do 
        {  
                
             switch(Algorithm)
             {
			 case '1':
	 	 	 Index = (Index + 1) % 41; // % 41 allows for wrap around
			 break;

			 case '2':
			 
             Index = (PartNumber / 41) % 41;			 

             case '3':
	 	 	 Index = (Index + 1) % 41; // % 41 allows for wrap around
			 break;

             case '4':
	 	 	 Index = (Index + 1) % 41; // % 41 allows for wrap around
			 break;
			 
			 default:
			   cout << "Invalid Selection\n"; //invalid choice
             }  
             count ++; 
         }  while ((array[Index] > 0) && (count < 41)); 
	 
	
		   

        if (count == 41)
        {    
			//print ERROR hash table is full
           cout << "Hash table is full. Can not insert part number.";
		}	           
		else 
			 cout << "\nCollision count:" << " " << count << " "<< "New Index:" << " " << Index;

		   return Index;

    }

 

}

This is because when you are reading the numbers from the file you are trying to read 41 characters..but only 31 characters are present in the file.. so it is reading the last cahracter 10 more times.Try to decrease the value of i in the for loop and you will get your desired result.

new to c++
i just need to know what does this line mean?
and why its not working with my compiler?
it is giving an error that
type qualifier 'std' must be a struct or class name
std::ifstream inputfile("part.txt",std::ios::in |std::ios::binary);

if(!inputfile)
{

std::cout<<"Could not open file"<<std::endl;
return 1;

Edited 7 Years Ago by xaveri: n/a

The recommended scheme for File I/O is to create an fstream object, attempt to open a file, perform error checking, and load the file.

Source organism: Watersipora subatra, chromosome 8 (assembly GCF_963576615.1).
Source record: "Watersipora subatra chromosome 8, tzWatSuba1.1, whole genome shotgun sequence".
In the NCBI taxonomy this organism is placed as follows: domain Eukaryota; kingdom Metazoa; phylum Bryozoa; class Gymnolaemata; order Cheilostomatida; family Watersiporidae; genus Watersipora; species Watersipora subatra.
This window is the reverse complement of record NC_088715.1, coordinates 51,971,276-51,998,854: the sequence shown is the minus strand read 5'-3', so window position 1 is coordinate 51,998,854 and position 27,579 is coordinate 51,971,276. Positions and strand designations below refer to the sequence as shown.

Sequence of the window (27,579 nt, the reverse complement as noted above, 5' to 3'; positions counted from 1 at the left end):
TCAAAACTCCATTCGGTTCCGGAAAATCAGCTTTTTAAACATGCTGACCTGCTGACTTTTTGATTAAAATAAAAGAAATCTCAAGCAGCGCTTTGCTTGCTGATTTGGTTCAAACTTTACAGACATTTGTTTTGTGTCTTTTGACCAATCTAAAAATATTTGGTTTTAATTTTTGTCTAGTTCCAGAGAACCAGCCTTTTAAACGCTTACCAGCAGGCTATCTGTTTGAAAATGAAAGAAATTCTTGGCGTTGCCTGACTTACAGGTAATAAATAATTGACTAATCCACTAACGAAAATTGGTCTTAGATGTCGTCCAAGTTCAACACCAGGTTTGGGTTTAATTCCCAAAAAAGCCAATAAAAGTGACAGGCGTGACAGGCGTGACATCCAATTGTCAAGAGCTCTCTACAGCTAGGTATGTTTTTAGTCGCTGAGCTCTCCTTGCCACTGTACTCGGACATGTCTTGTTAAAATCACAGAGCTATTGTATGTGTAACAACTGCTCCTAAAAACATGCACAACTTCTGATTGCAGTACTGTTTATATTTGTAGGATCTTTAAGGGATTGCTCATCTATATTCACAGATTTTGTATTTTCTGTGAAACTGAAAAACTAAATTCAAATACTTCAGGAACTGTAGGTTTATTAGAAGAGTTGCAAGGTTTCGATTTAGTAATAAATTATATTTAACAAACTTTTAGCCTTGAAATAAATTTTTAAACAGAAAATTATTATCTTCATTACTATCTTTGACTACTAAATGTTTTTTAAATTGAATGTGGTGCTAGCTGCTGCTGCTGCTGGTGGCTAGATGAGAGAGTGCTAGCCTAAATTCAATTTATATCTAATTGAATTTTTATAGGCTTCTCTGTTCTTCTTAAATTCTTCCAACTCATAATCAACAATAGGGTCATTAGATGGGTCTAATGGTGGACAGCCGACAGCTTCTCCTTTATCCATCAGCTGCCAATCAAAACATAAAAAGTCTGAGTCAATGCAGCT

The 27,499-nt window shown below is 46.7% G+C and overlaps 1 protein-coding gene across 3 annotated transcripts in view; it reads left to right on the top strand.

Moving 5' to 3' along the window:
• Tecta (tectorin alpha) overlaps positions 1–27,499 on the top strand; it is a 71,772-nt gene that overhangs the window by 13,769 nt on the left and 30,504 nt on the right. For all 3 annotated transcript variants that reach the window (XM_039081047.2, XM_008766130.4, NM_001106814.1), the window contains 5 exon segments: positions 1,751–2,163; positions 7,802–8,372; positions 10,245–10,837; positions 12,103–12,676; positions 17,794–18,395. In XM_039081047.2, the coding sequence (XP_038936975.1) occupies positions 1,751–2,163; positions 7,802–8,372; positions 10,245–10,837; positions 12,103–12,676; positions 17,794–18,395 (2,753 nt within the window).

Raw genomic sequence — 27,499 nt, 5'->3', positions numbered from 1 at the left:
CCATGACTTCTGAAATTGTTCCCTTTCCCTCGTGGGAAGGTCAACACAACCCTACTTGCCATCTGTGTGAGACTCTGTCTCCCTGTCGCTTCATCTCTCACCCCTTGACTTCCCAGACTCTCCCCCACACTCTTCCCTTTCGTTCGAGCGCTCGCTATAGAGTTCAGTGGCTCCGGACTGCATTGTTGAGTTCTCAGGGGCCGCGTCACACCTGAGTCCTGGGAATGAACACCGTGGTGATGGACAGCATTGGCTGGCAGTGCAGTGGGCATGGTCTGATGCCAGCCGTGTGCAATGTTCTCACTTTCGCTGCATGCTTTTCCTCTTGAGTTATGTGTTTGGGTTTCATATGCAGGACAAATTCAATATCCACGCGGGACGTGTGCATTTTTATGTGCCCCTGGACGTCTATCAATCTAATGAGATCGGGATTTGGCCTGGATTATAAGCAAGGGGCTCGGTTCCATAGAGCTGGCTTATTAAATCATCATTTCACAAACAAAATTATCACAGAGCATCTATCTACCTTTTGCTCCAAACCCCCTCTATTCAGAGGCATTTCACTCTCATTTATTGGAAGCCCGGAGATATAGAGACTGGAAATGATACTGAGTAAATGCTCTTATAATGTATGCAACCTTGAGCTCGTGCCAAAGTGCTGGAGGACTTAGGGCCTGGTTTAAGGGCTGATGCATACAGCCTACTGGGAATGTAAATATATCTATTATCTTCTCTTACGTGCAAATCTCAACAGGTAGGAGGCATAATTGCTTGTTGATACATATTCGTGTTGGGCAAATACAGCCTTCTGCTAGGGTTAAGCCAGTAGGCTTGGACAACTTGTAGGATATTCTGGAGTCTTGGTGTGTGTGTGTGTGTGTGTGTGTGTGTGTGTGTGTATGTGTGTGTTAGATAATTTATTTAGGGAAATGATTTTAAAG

The code in question is performing error checking to see if the file was actually opened. It is quite possible that the file may have been moved, deleted, renamed.. or was just never created:

#include<fstream>

//create an fstream object
ifstream infile;

//attempt to open a file
infile.open("C:\\Users\\Dave\\Documents\\test.txt");

//perform error checking
if(!infile.is_open())
{
     cout << "a\Error!  File could not be opened!";
     exit(1);
}

A slight variation involves the use of the ifstream constructor:

ifstream infile("C:\\Users\\Dave\\Documents\\test.txt");

if(!infile)
{
     cout << "a\Error!  File could not be opened!";
     exit(1);
}

Edited 7 Years Ago by Clinton Portis: because I got a fever, and the only prescription is more cowbell.

for(i = 0; i < 41; i++) { // as you read each part number in the file inputfile >> PartNumber; // HashAddress function returns array index and it is assigned to variable Index

I am getting an error on this line. Isn't inputfile the part of any of the headers?

C:\Program Files\Microsoft Visual Studio\VC98\Bin\dont.cpp(52) : error C2065: 'inputfile' : undeclared identifier
C:\Program Files\Microsoft Visual Studio\VC98\Bin\dont.cpp(52) : warning C4552: '>>' : operator has no effect; expected operator with side-effect